Be realistic about scrapbooking and art projects. Otherwise the piles to decoupage will inflict guilt you dont need. How much can you and/or your partner handle? Determine rules for what you'll save and then stick to them.
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8. KEEP THE PAPERWORK IN ITS PLACE
You might as well have brought a filing cabinet home with you from the hospital along with your baby. The papers are endless: insurance, medical records, maternity leave the list goes on.
Set up a system as soon as possible. Some options include:
- Scan your paperwork into a system like Neat Desk. Its a simple way to stay paper-free for all of your personal files.
- Set up files. Use an established system like Freedom Filer or just create your own.
- Create a binder with sections for each category: health, work, etc. All you need are a notebook and a 3-hole-punch (or plastic-sleeve inserts).
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9. GET LOGGING OUT OF THE WAY
Sleep, poop, eat. Sleep, poop, eat. Dont you wish you had an intern just to keep track of it all?
Logging is very manageable once procedures are established. Some options include:
- Check out some of the incredible apps available to track your babys every move, like Baby Geek or Total Baby.
- Go old school and use a notebook or binder. Create a separate section for each activity you are logging. If you are anal (or a Professional Organizer) print out charts with labeled columns where you can enter your data. If you are using a manual system, be sure to leave it in the same place all the time so that everyone can easily access it.
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10. SHAKE FREE OF EMAIL OVERLOAD
You dont call, you dont write, where did you go? This could only come from a friend with no offspring. She doesnt understand that the few free moments you have are filled with catching winks or putting toys back in their homes (right?).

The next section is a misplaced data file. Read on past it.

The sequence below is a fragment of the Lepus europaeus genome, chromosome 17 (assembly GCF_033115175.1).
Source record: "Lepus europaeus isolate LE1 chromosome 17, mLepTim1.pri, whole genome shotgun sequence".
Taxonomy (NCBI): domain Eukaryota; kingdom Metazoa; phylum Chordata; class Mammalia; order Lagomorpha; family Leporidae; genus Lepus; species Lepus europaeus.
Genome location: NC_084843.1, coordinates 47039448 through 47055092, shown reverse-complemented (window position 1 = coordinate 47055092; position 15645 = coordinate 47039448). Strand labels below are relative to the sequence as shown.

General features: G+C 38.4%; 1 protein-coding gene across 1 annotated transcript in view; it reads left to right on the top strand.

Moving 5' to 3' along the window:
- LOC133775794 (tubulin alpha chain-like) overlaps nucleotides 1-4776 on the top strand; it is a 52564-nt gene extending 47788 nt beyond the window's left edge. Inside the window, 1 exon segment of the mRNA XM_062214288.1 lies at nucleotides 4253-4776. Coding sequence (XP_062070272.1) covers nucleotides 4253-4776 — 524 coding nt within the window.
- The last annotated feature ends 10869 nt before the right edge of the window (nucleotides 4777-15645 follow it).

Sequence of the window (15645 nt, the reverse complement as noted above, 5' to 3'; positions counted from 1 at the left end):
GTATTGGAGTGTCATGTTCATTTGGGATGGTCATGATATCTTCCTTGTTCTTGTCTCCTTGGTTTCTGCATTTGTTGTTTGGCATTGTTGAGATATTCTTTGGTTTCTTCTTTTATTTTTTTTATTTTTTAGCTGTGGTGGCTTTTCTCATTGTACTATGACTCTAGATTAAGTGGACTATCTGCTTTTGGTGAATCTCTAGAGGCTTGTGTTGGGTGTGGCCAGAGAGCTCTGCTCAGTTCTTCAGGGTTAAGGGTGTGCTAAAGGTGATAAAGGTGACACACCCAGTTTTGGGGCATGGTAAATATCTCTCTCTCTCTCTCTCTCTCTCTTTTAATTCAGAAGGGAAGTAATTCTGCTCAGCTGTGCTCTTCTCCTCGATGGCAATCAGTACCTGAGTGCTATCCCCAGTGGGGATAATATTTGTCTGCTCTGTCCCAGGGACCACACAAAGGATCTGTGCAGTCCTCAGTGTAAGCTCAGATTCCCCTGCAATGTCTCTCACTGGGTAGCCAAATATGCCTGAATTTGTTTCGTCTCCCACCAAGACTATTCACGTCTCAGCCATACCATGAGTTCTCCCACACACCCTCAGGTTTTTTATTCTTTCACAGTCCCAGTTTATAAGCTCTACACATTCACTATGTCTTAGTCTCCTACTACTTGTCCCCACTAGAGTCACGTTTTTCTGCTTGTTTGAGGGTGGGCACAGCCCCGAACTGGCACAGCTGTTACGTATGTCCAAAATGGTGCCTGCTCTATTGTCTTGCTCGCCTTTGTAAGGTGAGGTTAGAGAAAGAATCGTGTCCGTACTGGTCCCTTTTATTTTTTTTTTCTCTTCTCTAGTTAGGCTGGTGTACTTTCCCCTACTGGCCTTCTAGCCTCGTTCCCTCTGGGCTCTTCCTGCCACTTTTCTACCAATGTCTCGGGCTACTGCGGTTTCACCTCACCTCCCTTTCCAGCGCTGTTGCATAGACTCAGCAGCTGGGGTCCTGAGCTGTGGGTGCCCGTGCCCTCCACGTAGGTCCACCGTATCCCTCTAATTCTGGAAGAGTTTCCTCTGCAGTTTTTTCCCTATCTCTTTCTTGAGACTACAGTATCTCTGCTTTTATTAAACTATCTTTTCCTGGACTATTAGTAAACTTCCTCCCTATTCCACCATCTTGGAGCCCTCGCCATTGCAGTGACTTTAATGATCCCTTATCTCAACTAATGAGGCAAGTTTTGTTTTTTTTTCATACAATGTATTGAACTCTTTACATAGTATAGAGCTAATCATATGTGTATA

Set a time in your schedule when you can catch up on communication with the rest of the world, whether it's during babys naptime or when your partner can take over for an hour.
Email overload happens. Just be sure to make time for yourself, including tasks like this. Also consider an auto-reply that lets people know you are not checking email frequently but will get back to them soon.
And ask your friend to please give you a break.
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11. DONT EXPECT PERFECTION
Once you have set up your systems, then let go. You cannot remain the perfectionist you once were. If the papers dont get filed today, its okay. If you dont know where to find that adorable hat from Aunt Sally, thats fine too. Your baby wont grow up a slob, and you will not be a failed parent.
Try one new organizational habit per week. Dont be afraid to ask for help. And go easy on yourself. Keeping it together was hard enough when you were organizing for one!